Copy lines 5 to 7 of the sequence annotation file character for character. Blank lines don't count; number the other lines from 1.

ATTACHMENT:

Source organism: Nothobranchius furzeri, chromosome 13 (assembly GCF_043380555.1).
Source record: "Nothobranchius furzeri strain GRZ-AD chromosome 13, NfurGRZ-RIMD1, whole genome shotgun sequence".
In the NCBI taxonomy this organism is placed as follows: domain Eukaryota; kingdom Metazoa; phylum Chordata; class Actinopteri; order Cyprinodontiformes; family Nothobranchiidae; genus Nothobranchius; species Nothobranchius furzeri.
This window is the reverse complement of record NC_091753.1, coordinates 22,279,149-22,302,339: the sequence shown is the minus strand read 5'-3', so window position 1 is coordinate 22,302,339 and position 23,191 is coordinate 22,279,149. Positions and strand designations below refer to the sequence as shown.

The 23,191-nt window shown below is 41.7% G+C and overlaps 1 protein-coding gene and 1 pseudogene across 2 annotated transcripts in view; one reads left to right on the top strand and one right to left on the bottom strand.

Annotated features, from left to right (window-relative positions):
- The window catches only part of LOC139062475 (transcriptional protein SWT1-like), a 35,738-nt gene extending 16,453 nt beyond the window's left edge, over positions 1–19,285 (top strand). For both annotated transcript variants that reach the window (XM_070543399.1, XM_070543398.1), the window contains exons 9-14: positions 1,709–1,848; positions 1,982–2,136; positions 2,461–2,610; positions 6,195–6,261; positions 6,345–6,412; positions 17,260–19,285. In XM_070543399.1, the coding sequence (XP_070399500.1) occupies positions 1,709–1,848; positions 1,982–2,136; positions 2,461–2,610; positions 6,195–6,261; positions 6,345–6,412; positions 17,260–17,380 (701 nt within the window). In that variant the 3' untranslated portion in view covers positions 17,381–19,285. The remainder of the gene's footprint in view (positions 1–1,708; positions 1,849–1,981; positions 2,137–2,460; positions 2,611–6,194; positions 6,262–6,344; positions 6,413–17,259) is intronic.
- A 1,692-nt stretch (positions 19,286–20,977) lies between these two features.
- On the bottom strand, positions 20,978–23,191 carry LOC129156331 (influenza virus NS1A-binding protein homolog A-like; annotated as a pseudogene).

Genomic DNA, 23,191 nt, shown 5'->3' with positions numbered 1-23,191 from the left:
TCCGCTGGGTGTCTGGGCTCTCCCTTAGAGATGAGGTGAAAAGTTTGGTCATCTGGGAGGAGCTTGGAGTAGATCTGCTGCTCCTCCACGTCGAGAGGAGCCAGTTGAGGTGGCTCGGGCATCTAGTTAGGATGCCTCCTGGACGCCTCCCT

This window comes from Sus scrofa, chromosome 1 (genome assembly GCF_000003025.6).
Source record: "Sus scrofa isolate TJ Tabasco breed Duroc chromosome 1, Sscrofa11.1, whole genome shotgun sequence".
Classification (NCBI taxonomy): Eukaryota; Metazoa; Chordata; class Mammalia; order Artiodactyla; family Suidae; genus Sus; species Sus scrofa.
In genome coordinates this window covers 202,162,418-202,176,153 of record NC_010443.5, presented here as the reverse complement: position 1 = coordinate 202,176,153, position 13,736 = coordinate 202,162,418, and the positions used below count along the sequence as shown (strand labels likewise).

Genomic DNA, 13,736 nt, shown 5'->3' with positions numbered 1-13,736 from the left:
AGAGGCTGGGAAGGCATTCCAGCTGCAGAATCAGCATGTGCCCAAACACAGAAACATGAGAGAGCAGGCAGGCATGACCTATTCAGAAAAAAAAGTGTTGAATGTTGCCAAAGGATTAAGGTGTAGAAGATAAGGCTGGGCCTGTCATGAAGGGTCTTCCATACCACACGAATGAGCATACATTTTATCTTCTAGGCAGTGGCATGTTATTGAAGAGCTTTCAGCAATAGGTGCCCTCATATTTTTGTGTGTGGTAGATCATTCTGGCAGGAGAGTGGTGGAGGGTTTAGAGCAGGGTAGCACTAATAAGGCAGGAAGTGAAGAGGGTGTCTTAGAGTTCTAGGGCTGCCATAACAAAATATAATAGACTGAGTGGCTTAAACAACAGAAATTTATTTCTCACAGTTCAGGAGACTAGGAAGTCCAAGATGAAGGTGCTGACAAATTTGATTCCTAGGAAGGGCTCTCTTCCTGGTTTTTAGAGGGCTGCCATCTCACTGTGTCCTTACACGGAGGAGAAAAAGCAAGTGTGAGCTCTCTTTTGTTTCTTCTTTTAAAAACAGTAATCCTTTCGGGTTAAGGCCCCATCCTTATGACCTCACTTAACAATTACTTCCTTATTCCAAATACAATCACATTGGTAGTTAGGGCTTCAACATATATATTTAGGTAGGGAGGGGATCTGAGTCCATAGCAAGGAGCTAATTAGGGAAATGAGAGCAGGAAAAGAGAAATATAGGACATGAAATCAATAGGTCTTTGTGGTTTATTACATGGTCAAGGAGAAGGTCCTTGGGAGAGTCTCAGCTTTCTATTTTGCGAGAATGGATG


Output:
The 23,191-nt window shown below is 41.7% G+C and overlaps 1 protein-coding gene and 1 pseudogene across 2 annotated transcripts in view; one reads left to right on the top strand and one right to left on the bottom strand.

Annotated features, from left to right (window-relative positions):
- The window catches only part of LOC139062475 (transcriptional protein SWT1-like), a 35,738-nt gene extending 16,453 nt beyond the window's left edge, over positions 1–19,285 (top strand). For both annotated transcript variants that reach the window (XM_070543399.1, XM_070543398.1), the window contains exons 9-14: positions 1,709–1,848; positions 1,982–2,136; positions 2,461–2,610; positions 6,195–6,261; positions 6,345–6,412; positions 17,260–19,285. In XM_070543399.1, the coding sequence (XP_070399500.1) occupies positions 1,709–1,848; positions 1,982–2,136; positions 2,461–2,610; positions 6,195–6,261; positions 6,345–6,412; positions 17,260–17,380 (701 nt within the window). In that variant the 3' untranslated portion in view covers positions 17,381–19,285. The remainder of the gene's footprint in view (positions 1–1,708; positions 1,849–1,981; positions 2,137–2,460; positions 2,611–6,194; positions 6,262–6,344; positions 6,413–17,259) is intronic.